Commissioner Martin asked whether there would be a review of how other jurisdictions are presenting their efforts. Mr. Grodeska stated that each jurisdiction is highlighting their efforts to their own constituencies on an individual basis, but that the tool helps to standardize the framework. Commissioner Martin asked who would be responsible for inputting the information. Mr. Grodeska reported that the different locales would manage their own data. Commissioner Martin stated that the success of the program lies in participation by each of the jurisdictions and maintenance of the data and asked how San Francisco’s information is linked to the other sites. Mr. Grodeska explained that there would be a hub site located at the San Francisco Environment website and from there you could link to the global portrait or to individual cities that have entered data onto the main site. Commissioner Martin inquired about the cost of the program. Mr. Grodeska reported that it would cost: $12,000 for three years and would be reevaluated after that time.
Chair Wald stated that it has been difficult to track accomplishments and is very pleased. Chair Wald asked whether San Francisco’s accomplishments could be accessed directly on the Department’s website without having to link through another site. Mr. Grodeska stated that there is a section on the Department’s website that is an overview of the accords and that would be updated to highlight the global tool as well as the San Francisco specific tool. Chair Wald asked if there was a date set for when the program would be available to access. Mr. Grodeska reported that possibly by mid-fall as the contract is in the process of being finalized.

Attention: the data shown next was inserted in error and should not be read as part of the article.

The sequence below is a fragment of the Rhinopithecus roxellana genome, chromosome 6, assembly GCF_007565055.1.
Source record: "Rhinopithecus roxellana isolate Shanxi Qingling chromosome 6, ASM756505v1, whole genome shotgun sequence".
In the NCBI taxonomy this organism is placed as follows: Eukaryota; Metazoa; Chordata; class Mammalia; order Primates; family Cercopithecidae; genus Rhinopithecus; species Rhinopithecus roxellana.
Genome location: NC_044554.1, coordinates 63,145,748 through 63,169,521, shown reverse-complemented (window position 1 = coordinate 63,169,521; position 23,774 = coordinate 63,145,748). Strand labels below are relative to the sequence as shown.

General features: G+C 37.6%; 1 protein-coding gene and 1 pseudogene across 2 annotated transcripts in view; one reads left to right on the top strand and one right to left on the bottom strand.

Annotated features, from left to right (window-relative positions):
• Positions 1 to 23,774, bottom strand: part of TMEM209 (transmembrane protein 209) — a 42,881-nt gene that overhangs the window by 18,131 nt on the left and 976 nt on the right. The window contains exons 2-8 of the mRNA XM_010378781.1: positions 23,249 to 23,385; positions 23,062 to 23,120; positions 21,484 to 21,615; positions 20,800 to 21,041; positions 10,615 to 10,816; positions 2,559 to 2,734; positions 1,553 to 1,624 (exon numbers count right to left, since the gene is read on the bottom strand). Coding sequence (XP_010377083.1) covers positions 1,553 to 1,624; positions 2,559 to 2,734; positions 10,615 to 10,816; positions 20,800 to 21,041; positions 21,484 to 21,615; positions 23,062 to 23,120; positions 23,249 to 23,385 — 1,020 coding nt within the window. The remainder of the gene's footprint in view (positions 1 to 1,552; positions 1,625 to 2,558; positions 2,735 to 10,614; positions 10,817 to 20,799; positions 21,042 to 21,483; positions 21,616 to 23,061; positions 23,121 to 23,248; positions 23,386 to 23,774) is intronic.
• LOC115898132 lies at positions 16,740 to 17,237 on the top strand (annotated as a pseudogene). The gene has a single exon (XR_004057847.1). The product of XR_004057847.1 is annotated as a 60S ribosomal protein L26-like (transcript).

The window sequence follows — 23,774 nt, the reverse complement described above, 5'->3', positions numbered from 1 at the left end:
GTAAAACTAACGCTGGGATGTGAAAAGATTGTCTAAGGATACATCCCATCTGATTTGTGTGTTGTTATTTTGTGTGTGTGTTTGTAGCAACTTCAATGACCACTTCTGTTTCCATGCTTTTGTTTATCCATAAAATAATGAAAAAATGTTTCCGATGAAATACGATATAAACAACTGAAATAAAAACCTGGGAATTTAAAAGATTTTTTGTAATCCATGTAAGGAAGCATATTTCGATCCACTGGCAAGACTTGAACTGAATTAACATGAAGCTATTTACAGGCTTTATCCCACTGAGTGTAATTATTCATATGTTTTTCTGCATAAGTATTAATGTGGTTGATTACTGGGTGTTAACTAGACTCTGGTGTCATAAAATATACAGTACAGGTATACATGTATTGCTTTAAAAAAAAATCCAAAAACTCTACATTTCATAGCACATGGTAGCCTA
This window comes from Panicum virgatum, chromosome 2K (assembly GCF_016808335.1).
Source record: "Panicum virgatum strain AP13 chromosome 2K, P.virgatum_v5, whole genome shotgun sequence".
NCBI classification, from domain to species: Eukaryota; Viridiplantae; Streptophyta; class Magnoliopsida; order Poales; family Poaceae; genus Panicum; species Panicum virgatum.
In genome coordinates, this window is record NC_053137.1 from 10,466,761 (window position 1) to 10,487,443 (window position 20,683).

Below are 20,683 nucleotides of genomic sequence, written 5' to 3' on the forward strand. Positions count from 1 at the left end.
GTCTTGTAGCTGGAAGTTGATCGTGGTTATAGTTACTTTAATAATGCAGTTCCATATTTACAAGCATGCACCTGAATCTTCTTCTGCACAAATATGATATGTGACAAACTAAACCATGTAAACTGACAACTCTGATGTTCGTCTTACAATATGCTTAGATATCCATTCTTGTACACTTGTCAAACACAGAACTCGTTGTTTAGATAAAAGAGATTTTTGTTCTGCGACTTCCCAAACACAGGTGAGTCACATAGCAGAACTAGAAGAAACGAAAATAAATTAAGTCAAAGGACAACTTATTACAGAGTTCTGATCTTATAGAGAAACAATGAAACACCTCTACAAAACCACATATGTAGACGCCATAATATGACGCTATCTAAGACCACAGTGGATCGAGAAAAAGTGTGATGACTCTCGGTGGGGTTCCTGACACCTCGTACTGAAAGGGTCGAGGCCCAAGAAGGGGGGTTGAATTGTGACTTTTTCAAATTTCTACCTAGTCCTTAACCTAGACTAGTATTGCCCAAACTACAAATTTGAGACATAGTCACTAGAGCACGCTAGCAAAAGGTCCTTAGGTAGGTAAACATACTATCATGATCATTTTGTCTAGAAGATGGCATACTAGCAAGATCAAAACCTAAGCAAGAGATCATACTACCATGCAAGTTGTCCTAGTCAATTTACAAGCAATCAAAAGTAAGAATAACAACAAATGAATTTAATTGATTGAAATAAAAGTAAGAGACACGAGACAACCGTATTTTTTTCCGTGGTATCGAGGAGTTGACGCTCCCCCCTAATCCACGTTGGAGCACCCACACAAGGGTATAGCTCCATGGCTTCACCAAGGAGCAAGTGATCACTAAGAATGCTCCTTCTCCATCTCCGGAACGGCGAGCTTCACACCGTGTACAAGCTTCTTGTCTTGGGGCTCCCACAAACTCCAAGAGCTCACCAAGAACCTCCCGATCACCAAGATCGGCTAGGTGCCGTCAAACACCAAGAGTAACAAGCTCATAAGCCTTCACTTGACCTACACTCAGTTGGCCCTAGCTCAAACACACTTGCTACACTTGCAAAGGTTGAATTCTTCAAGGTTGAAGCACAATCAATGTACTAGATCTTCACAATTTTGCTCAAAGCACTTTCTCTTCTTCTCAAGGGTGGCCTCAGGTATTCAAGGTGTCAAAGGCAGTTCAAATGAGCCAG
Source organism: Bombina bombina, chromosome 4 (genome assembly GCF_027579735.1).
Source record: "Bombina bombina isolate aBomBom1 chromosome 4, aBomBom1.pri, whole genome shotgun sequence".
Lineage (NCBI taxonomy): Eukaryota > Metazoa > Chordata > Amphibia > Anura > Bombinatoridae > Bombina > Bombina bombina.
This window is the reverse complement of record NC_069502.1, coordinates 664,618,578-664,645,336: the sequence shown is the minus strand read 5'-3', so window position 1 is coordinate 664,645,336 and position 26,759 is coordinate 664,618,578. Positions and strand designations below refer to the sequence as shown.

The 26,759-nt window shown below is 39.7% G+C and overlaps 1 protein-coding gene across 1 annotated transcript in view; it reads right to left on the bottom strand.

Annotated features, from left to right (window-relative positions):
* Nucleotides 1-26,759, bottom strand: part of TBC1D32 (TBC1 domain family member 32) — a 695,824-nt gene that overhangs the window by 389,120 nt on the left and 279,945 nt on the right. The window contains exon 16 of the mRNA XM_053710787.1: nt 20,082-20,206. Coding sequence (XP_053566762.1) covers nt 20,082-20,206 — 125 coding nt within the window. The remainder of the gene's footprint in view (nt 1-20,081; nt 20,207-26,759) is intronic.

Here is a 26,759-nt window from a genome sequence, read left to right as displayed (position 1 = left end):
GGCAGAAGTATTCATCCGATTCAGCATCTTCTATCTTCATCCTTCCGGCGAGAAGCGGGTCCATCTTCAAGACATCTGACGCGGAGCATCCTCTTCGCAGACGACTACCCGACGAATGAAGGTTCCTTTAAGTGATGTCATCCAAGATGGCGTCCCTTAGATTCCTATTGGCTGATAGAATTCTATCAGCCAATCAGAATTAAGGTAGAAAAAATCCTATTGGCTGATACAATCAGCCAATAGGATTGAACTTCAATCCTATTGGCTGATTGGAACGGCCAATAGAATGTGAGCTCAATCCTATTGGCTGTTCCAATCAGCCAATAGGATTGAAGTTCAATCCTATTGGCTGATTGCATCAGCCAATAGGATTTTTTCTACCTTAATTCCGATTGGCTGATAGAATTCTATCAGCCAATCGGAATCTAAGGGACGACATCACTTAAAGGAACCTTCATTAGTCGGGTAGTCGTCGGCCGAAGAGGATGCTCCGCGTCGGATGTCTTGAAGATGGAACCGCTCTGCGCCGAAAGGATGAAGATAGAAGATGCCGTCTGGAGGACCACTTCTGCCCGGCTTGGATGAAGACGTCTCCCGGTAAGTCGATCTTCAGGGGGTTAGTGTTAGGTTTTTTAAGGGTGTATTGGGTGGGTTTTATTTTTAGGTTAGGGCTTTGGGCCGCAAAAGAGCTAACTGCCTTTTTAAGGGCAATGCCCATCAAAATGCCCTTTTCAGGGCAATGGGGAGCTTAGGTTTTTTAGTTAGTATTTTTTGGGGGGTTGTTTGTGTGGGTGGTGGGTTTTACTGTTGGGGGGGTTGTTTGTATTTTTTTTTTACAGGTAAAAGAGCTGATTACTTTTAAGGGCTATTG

Commissioner Martin asked if there were initial inquiries made as to who else would want to sign onto this software to make sure there is sufficient interest. Mr. Grodeska stated he is unaware of the outreach. Commissioner Martin suggested that outreach be worked on sooner than later in case there are others doing the same thing. Chair Wald reported that one of the expectations of the accords is that a third party would take over this effort to track progress. Her understanding is that it has not been done and because the Department was so involved in the accords, the recognition of the need to do more than what was done was brought forward. Mr. Grodeska reported that part of the plan is to contact all of the locales that have been involved so far and would want to become more involved. Chair Wald inquired whether training would be provided. Mr. Grodeska reported that Visible Strategies is eager to help these different locales learn their software, and that it would not fall upon the Department to do the training.
Commissioner Martin asked whether the program would be in English or what the world standard would be. Mr. Grodeska reported that it hasn’t been considered at this point. Deputy Director Assmann stated that the cities around the world talk in many different languages so it would be important to consider. The intent is for each city to work it out with Visible Strategies in terms of their format, and it should be determined if San Francisco’s format should be in alternative languages as well.